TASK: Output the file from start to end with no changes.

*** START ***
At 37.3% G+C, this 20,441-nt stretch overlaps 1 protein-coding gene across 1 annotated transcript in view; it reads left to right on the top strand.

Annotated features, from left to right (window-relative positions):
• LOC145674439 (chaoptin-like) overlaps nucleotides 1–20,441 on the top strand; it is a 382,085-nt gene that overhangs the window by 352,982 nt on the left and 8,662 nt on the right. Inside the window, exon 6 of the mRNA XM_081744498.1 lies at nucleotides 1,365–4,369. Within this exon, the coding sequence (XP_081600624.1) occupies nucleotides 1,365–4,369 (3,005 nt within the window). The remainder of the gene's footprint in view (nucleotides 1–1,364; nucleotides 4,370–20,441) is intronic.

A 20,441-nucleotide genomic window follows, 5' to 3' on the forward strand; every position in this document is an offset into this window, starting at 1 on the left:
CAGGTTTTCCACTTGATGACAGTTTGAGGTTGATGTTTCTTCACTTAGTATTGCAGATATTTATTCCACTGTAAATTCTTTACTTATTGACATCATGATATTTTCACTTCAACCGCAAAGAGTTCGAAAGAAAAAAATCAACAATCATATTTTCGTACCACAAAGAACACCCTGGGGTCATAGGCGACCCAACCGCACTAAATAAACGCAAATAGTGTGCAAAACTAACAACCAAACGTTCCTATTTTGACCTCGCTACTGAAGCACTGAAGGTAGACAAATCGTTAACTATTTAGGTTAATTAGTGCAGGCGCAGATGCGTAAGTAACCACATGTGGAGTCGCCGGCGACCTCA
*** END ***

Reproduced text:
At 37.3% G+C, this 20,441-nt stretch overlaps 1 protein-coding gene across 1 annotated transcript in view; it reads left to right on the top strand.

Annotated features, from left to right (window-relative positions):
• LOC145674439 (chaoptin-like) overlaps nucleotides 1–20,441 on the top strand; it is a 382,085-nt gene that overhangs the window by 352,982 nt on the left and 8,662 nt on the right. Inside the window, exon 6 of the mRNA XM_081744498.1 lies at nucleotides 1,365–4,369. Within this exon, the coding sequence (XP_081600624.1) occupies nucleotides 1,365–4,369 (3,005 nt within the window). The remainder of the gene's footprint in view (nucleotides 1–1,364; nucleotides 4,370–20,441) is intronic.

A 20,441-nucleotide genomic window follows, 5' to 3' on the forward strand; every position in this document is an offset into this window, starting at 1 on the left:
CAGGTTTTCCACTTGATGACAGTTTGAGGTTGATGTTTCTTCACTTAGTATTGCAGATATTTATTCCACTGTAAATTCTTTACTTATTGACATCATGATATTTTCACTTCAACCGCAAAGAGTTCGAAAGAAAAAAATCAACAATCATATTTTCGTACCACAAAGAACACCCTGGGGTCATAGGCGACCCAACCGCACTAAATAAACGCAAATAGTGTGCAAAACTAACAACCAAACGTTCCTATTTTGACCTCGCTACTGAAGCACTGAAGGTAGACAAATCGTTAACTATTTAGGTTAATTAGTGCAGGCGCAGATGCGTAAGTAACCACATGTGGAGTCGCCGGCGACCTCA